You season 4 part 2 spoilers follow – including its ending.

If you think Netflix’s You went more “You” than ever in the first half of season four, you have another think coming because part two went well and truly off the rails. And yes, even if you were one of the few who predicted that Joe might be the killer all along, there were still plenty of other surprises lurking in store.

From Marienne’s journey and the Rhys reveal to that ghostly reunion and Joe’s suicide attempt, there’s a lot to unpack in these last five episodes, so we asked Penn Badgley to take a stab at explaining it all for you. Yes, for you. So join us as here at Digital Spy as we unravel the darkest corners of Joe’s mind with the help of Joe Goldberg himself.

After it’s revealed that Joe’s been the killer all along, we see a glimpse of this “Evil Joe” from Marienne’s perspective, and it’s chilling to say the least. Was it challenging to play this different Joe after channeling his charm all this time?

I thought about that the least, oddly. You know why? Because in a way, it was like he was not the star of those things. It was Marienne. It’s her cage and it’s her experience, her perspective. We’ve seen vignettes with Love and Beck where they have their voiceover going, but we’ve never actually seen their perspective of Joe. And actually, we get that with Marianne in a really vital way. The show has never done that.

To me, it’s one of the best episodes of the whole series. So I was just there to support. I wasn’t even really playing Joe in my mind. I was just doing what was required, which is this miserable, awful stuff and just kind of giving that some reality. Really, it’s Tati’s stage at that point, which I really like.

“I was so stretched in many different directions that I wasn’t giving the acting that much thought.”

Also, any time off I had in that episode, I was prepping to direct the next episode. I was so stretched in many different directions that I wasn’t giving the acting that much thought, which I think works. I haven’t seen the final cut of that episode though, so maybe I’m wrong [Laughs].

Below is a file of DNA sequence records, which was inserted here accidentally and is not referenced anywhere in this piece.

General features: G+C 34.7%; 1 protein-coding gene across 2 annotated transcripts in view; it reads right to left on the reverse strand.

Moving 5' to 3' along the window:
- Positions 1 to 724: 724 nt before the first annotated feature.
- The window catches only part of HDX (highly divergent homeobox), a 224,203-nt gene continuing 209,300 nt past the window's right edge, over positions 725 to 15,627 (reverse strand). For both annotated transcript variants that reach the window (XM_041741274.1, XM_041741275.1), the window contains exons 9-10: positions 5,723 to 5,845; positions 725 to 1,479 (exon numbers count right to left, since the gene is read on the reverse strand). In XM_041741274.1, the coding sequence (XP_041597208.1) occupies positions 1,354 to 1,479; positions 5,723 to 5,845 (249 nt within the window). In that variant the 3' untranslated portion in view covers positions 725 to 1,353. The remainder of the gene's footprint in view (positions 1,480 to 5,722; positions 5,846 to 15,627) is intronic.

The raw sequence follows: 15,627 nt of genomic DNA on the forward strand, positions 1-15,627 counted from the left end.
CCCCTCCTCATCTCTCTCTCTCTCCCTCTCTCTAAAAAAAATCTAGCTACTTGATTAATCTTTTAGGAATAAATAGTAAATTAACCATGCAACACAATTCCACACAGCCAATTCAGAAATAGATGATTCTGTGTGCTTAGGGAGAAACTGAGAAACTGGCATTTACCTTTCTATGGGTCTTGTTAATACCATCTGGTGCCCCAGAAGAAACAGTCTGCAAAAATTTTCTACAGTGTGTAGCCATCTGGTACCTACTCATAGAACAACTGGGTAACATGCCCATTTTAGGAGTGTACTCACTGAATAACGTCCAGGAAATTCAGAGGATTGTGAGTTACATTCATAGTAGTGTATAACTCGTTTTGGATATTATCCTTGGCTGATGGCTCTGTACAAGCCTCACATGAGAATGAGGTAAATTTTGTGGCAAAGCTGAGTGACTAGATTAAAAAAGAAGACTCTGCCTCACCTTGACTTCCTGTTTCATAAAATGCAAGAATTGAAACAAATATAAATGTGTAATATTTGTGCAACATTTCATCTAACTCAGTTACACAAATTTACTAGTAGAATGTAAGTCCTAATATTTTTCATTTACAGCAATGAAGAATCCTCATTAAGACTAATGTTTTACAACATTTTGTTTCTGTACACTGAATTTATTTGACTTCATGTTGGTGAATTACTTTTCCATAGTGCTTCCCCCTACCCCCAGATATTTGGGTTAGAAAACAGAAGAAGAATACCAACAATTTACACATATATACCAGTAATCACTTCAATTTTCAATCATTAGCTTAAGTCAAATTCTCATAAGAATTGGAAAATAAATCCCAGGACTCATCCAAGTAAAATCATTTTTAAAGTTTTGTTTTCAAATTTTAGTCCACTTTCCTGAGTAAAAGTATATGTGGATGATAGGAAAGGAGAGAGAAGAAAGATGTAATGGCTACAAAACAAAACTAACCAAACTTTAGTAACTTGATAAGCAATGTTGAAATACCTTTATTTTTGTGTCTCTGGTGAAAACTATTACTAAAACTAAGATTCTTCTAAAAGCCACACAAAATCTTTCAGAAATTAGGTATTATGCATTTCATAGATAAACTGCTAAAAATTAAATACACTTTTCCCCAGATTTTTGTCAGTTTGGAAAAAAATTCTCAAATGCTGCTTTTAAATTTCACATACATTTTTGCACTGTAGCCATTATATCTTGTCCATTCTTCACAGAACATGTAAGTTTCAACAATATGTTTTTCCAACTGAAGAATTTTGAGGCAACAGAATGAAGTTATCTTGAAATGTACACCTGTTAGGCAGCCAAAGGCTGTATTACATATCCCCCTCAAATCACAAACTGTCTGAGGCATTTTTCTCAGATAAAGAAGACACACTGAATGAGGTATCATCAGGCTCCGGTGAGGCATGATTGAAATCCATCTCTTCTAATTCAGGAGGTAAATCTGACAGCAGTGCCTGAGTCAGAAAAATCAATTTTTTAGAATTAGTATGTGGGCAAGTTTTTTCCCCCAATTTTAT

Later on, Joe’s dead exes come back in a vision where they confront him with all the terrible things he’s done. Can you talk us through why it was important to include that scene at this point?

In some ways, we have that every season. But this season? We just have more of it.

What I personally think is happening is that every season, the things that work, the writers are always thinking: “How can we do more of that? How can we bring that back?” Like in the second season we had the acid trip episode.

In the third and fourth season, we’re always finding new ways to get Joe into some kind of state of mind that’s manipulating his consciousness and just all those boundaries of perception, which I think is very cool. It’s not that it’s going into completely new territory, but it’s got to get into new ground in the same territory.

With Joe, he’s a very troubling leading man, and a very unreliable narrator, so you need to be hearing from his victims. I think that’s what it comes down to. It’s more interesting and then also, I think, a bit more responsible. There’s a bit more of a moral safety net, an emotional safety net as well, hearing from the victims… Otherwise, there is a lot of charm and there is a lot of smoke and mirrors. We don’t want to give him too much of that time.

Things get too much for Joe after this, which leads to that moment on the bridge where he tips Rhys over, and then himself. What’s your perspective on how this all plays out?

What we’re seeing on the bridge is technically a suicide attempt, but the way this show plays with things, that’s not what I see it as. What he’s actually trying to do is kill someone else. He’s actually trying to problem solve and save people, weirdly.

He’s not saying: “I’m so miserable. I can’t go on.” That’s actually not what he’s saying at all. So much in the vein of this show, it’s not actually what it is. It’s always about the subtext, and actually about love because what does Rhys say on the bridge? He says, “I love you. Why can’t you love me?” And who is he but Joe? In a way, Joe’s inner child, you know? So really, he’s asking himself, “Why can’t you love yourself?”

“What he’s actually trying to do is kill someone else.”

The solution he’s coming to isn’t about himself, actually. It’s about other people. Because I’m pretty sure what he says is like, “But look at what I’ve done to other people.” So even in the end, Joe is not able to self reflect profoundly in the way that people need to to grow emotionally. That’s what makes him such an interesting leading narrator character.

So I think the bridge scene is very poignant. I know that it stirs up all this really sensitive stuff around mental illness and suicide. But to me, that’s not actually what is happening. It’s first of all, it’s an allegory and metaphor, but he is again, trying to kill somebody in order to save people. And because he’s Rhys, that’s what he was seeing.

It’s a very strange, metaphorical and comic way to take those things on, which I think the show always managed to do in this very deft, surprising way.

You seasons 1-4 are available on Netflix now.



By Ivaylo Angelov

Ivaylo Angelov born in Bulgaria, Varna graduated School Geo Milev is Tvserieswelove's Soaps Editor and oversees all of the section's news, features, spoilers and interviews.